**Uncertainty Toolbox**

A python toolbox for predictive uncertainty quantification, calibration, metrics, and visualization.

Also: a glossary of useful terms and a collection of relevant papers and references.

Many machine learning methods return predictions along with uncertainties of some form, such as distributions or confidence intervals. This begs the questions: How do we determine which predictive uncertanties are best? What does it mean to produce a *best* or *ideal* uncertainty? Are our uncertainties accurate and *well calibrated*?

Uncertainty Toolbox provides standard metrics to quantify and compare predictive uncertainty estimates, gives intuition for these metrics, produces visualizations of these metrics/uncertainties, and implements simple "re-calibration" procedures to improve these uncertainties. This toolbox currently focuses on regression tasks.

## Toolbox Contents

Uncertainty Toolbox contains:

- Glossary of terms related to predictive uncertainty quantification.
- Metrics for assessing quality of predictive uncertainty estimates.
- Visualizations for predictive uncertainty estimates and metrics.
- Recalibration methods for improving the calibration of a predictor.
- Paper list: publications and references on relevant methods and metrics.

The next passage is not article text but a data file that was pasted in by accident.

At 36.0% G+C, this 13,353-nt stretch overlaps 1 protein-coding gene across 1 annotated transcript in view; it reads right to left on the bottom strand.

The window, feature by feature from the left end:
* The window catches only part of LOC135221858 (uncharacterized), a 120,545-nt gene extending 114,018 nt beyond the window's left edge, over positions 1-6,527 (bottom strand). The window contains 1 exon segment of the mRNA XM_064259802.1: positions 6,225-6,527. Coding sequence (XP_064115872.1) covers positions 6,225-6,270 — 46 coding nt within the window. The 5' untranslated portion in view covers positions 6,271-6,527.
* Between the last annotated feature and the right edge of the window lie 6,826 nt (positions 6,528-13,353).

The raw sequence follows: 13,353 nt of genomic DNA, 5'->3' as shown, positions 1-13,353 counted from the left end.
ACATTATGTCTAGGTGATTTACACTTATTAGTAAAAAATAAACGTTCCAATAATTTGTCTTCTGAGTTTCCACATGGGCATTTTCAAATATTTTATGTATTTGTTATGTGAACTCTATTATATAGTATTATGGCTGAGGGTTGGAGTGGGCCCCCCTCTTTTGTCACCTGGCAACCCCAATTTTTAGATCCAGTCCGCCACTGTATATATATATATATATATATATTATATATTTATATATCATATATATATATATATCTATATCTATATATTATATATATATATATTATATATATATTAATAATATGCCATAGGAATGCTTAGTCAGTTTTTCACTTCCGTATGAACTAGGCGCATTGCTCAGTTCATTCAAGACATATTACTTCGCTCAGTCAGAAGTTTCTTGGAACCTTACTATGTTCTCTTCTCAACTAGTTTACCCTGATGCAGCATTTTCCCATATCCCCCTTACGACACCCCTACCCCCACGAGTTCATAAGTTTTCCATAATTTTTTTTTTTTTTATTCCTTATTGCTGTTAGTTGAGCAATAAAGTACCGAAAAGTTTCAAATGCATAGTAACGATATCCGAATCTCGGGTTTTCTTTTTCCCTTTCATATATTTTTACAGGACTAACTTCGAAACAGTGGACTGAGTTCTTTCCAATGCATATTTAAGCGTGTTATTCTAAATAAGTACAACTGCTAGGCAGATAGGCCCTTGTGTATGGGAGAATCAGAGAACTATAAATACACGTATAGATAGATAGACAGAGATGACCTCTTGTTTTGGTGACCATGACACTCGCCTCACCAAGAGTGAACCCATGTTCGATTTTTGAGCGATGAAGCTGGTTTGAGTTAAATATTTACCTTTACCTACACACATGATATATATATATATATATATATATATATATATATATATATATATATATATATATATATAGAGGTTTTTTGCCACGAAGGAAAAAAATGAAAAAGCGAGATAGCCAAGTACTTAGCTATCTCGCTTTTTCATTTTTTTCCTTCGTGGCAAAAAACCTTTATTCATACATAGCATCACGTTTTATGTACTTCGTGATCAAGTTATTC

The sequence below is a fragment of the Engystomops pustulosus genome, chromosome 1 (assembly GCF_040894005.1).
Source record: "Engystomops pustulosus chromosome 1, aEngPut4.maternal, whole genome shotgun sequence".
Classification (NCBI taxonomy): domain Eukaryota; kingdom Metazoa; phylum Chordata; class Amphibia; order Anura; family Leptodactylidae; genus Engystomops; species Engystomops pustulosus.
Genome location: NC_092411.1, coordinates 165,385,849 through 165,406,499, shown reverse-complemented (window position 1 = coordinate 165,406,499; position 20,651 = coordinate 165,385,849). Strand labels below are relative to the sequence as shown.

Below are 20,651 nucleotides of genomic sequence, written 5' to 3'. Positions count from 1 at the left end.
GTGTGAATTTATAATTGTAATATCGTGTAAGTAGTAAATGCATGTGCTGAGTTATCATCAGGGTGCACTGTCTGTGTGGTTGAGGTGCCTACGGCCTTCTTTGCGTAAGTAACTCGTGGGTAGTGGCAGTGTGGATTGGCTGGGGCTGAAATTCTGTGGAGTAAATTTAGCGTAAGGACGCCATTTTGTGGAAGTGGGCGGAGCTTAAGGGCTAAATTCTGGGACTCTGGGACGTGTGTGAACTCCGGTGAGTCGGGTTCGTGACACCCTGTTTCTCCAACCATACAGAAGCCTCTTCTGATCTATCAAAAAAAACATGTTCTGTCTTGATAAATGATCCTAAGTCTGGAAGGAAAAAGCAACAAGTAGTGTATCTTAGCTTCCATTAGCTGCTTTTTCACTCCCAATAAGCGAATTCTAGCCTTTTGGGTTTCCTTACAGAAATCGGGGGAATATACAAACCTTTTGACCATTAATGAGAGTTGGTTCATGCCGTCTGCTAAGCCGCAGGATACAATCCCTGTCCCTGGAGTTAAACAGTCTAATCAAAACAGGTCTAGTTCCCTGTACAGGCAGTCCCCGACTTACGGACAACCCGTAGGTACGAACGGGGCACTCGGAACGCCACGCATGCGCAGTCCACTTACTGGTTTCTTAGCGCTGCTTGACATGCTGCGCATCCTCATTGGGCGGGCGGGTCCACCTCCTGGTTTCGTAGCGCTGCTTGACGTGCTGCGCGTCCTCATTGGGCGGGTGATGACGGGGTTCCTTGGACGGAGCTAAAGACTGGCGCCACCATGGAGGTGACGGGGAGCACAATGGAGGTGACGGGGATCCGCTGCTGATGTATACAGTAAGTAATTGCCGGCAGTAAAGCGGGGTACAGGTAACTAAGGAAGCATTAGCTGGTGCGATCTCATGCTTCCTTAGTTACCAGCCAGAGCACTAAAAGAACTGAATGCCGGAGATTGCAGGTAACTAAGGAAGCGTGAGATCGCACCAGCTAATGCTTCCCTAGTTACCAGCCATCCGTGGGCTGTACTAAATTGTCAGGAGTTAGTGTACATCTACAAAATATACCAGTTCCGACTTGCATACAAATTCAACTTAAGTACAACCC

## Installation

Uncertainty Toolbox requires Python 3.6+. For a lightweight installation of the package only, run:

`pip install git+https://github.com/uncertainty-toolbox/uncertainty-toolbox`

For a full installation with examples and tests, run:

```
git clone https://github.com/uncertainty-toolbox/uncertainty-toolbox.git
cd uncertainty-toolbox
pip install -e .
```

To verify correct installation, you can run the test suite via:

`source shell/run_all_tests.sh`

## Quick Start

```
import uncertainty_toolbox as uct
# Load an example dataset of 100 predictions, uncertainties, and ground truth values
predictions, predictions_std, y, x = uct.data.synthetic_sine_heteroscedastic(100)
# Compute all uncertainty metrics
metrics = uct.metrics.get_all_metrics(predictions, predictions_std, y)
```

This example computes metrics for a vector of predicted values (`predictions`

) and associated uncertainties (`predictions_std`

, a vector of standard deviations), taken with respect to a corresponding set of ground truth values `y`

.

**Colab notebook:** You can also take a look at this Colab notebook, which walks through a use case of Uncertainty Toolbox.

## Metrics

Uncertainty Toolbox provides a number of metrics to quantify and compare predictive uncertainty estimates. For example, the `get_all_metrics`

function will return:

**average calibration**:*mean absolute calibration error, root mean squared calibration error, miscalibration area.***adversarial group calibration**:*mean absolute adversarial group calibration error, root mean squared adversarial group calibration error.***sharpness**:*expected standard deviation.***proper scoring rules**:*negative log-likelihood, continuous ranked probability score, check score, interval score.***accuracy**:*mean absolute error, root mean squared error, median absolute error, coefficient of determination, correlation.*